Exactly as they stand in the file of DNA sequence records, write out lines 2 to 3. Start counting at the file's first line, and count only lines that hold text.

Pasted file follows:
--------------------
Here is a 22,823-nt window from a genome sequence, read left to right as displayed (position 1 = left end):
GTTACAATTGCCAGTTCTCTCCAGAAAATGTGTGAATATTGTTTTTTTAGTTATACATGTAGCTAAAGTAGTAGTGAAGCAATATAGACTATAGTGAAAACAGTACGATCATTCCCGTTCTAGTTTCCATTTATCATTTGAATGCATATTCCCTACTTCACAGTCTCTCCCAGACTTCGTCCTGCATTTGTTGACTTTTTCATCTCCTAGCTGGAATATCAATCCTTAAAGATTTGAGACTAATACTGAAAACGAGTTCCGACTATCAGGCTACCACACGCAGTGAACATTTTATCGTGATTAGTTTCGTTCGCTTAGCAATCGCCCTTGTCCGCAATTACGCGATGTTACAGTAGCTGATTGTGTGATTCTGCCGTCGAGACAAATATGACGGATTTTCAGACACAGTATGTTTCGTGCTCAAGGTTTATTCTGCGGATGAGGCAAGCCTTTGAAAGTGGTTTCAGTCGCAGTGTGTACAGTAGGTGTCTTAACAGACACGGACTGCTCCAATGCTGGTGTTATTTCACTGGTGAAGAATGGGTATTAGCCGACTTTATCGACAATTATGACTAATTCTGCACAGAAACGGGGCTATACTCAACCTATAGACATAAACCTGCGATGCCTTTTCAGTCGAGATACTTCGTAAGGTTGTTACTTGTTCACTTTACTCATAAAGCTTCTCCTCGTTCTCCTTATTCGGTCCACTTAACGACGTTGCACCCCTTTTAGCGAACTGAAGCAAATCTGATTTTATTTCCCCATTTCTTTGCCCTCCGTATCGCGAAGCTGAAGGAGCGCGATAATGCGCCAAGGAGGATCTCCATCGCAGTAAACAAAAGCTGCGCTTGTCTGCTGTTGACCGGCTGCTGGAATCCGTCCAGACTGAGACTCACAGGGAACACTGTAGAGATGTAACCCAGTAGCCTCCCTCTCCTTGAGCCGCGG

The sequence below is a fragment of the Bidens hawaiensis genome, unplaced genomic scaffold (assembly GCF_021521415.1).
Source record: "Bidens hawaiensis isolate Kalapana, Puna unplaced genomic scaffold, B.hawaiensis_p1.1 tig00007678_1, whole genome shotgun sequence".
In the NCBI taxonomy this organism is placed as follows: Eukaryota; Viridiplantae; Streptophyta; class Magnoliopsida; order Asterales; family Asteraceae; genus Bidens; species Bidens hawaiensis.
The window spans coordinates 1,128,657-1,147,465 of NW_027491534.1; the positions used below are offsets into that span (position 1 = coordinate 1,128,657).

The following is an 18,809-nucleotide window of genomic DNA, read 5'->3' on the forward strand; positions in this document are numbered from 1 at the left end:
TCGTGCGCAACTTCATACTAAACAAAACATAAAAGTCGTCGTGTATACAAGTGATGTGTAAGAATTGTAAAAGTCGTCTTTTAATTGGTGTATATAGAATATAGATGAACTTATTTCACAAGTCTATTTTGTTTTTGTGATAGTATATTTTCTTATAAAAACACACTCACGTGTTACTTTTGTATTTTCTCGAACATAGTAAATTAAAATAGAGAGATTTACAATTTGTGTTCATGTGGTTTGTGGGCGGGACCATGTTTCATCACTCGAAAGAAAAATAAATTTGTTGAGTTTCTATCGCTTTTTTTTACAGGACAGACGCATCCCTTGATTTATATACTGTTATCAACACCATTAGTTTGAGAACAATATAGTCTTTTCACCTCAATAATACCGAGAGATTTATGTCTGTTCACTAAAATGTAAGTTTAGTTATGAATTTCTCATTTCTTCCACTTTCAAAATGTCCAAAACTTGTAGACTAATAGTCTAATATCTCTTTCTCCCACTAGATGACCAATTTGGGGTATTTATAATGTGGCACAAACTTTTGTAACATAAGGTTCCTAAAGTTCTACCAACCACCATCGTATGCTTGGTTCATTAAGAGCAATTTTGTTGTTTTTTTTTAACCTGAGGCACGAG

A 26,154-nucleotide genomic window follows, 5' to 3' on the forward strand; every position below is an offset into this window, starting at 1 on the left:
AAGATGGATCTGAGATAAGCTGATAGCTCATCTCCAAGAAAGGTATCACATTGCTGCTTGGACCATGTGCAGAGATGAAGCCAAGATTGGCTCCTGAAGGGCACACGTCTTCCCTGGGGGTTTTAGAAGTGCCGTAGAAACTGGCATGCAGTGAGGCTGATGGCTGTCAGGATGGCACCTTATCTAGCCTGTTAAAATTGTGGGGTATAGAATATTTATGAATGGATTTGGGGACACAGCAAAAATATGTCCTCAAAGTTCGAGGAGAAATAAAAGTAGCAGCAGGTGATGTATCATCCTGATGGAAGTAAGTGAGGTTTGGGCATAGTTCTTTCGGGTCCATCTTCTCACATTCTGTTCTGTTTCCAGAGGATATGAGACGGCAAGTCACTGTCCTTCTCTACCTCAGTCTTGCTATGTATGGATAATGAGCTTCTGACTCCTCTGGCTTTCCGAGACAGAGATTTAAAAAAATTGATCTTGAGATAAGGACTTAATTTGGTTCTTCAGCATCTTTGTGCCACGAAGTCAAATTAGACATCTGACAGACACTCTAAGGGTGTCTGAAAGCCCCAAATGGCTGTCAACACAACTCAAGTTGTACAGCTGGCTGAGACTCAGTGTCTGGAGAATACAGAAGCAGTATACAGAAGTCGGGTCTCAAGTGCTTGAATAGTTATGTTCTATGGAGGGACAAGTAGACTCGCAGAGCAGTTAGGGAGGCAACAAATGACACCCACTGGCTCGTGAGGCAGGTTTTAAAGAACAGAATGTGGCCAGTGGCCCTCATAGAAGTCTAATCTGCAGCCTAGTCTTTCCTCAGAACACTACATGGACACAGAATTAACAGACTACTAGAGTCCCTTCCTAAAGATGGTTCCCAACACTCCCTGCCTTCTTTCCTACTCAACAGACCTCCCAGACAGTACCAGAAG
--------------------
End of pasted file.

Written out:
GTTACAATTGCCAGTTCTCTCCAGAAAATGTGTGAATATTGTTTTTTTAGTTATACATGTAGCTAAAGTAGTAGTGAAGCAATATAGACTATAGTGAAAACAGTACGATCATTCCCGTTCTAGTTTCCATTTATCATTTGAATGCATATTCCCTACTTCACAGTCTCTCCCAGACTTCGTCCTGCATTTGTTGACTTTTTCATCTCCTAGCTGGAATATCAATCCTTAAAGATTTGAGACTAATACTGAAAACGAGTTCCGACTATCAGGCTACCACACGCAGTGAACATTTTATCGTGATTAGTTTCGTTCGCTTAGCAATCGCCCTTGTCCGCAATTACGCGATGTTACAGTAGCTGATTGTGTGATTCTGCCGTCGAGACAAATATGACGGATTTTCAGACACAGTATGTTTCGTGCTCAAGGTTTATTCTGCGGATGAGGCAAGCCTTTGAAAGTGGTTTCAGTCGCAGTGTGTACAGTAGGTGTCTTAACAGACACGGACTGCTCCAATGCTGGTGTTATTTCACTGGTGAAGAATGGGTATTAGCCGACTTTATCGACAATTATGACTAATTCTGCACAGAAACGGGGCTATACTCAACCTATAGACATAAACCTGCGATGCCTTTTCAGTCGAGATACTTCGTAAGGTTGTTACTTGTTCACTTTACTCATAAAGCTTCTCCTCGTTCTCCTTATTCGGTCCACTTAACGACGTTGCACCCCTTTTAGCGAACTGAAGCAAATCTGATTTTATTTCCCCATTTCTTTGCCCTCCGTATCGCGAAGCTGAAGGAGCGCGATAATGCGCCAAGGAGGATCTCCATCGCAGTAAACAAAAGCTGCGCTTGTCTGCTGTTGACCGGCTGCTGGAATCCGTCCAGACTGAGACTCACAGGGAACACTGTAGAGATGTAACCCAGTAGCCTCCCTCTCCTTGAGCCGCGG

The sequence below is a fragment of the Bidens hawaiensis genome, unplaced genomic scaffold (assembly GCF_021521415.1).